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Kees Leune

Interesting! Can you elaborate a little more on how you propose to rebalance the IT security spend?


Kees - I don't have a generic plan for how to rebalance the spend, my main goal is to get a sane starting point based on business and asset instead of "this is how we have always done it.: Rebalancing depends on a number factors and constraints - what security services are you set up to deliver, where and how is the most cost effective way to deliver the security services, and so on. So my main goal is not that I have the perfect rebalanced view for everyone, but rather that you should start by taking an objective view.


Wouldn't it make more sense to value an asset at what you can resell it for?

A lot of applications are licensed per user (see MSFT Windows and Office, for example), so they have a disproportionate effect on the costing, but not on the value they deliver.

The data is the most valuable bit (even if you spend less on it). The applications are your biggest cost, but not your biggest value. Applications are also your biggest vulnerabilities.

The network offers a chokepoint for traffic, and is a good opportunity to control traffic. Hence, spending money on the network based control is actually cheaper per node than host based control.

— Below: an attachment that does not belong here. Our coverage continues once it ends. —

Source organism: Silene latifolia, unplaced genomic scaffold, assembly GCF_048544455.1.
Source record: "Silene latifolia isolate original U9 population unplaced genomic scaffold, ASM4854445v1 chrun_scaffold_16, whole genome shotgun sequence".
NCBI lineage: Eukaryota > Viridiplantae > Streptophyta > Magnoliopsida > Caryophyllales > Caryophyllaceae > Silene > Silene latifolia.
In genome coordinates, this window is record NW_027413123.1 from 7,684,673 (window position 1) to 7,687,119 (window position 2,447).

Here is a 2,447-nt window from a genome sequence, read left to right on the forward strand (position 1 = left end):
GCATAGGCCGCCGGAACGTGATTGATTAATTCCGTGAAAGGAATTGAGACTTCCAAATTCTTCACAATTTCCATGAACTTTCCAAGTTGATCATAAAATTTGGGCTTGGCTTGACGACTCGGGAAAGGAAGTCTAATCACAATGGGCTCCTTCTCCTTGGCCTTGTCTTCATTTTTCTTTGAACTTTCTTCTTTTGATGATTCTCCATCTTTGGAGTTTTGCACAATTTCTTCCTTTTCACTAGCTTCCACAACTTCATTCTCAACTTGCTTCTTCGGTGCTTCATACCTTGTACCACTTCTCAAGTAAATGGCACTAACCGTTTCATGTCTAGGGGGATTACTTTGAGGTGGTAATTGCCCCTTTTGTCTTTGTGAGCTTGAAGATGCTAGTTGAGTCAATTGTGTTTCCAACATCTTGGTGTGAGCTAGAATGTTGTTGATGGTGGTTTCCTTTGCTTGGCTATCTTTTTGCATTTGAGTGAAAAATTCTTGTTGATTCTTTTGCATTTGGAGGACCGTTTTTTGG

The correct solution, as always is to run audited code which has been well tested for security issues.


Devdas - The budget numbers described to value the asset are the starting point to generate the floor value - the minimum number. I have also used revenue generation by asset to generate the ceiling. This can be interesting to compare, but you generally need to do it on an app by app basis - how much revenue do leveraged assets like a network provide?

To your second point, I think there are many cases where network security can be among the most cost effective solutions, but this is not generally the way the case is made. I am just trying to move thinking in this direction, instead of assuming that future investment priorities in infosec will blindly follow the past.

Devdas Bhagat

Hmmm, I would really like to look at it as "What happens to your company if this data is made public before you want it to, or it gets destroyed"?

If you find yourself going out of compliance with your application licensing , the cost of coming back into compliance is fairly low. OTOH, if your customer data gets public, that's a lot of damage.

What I am trying to say is that cost and value are not the same. Data has a disproportionately higher value to it's cost. Applications have lower value than data (but you can't negotiate costs always, especially with closed data storage formats).

I agree that security investment priorities need to change, but not because of the costing involved.

I prefer to think of security systems as bandages. Securing the network gives a lot of bandaging for the least cost. Securing the application is corrective surgery, expensive but the only fix.

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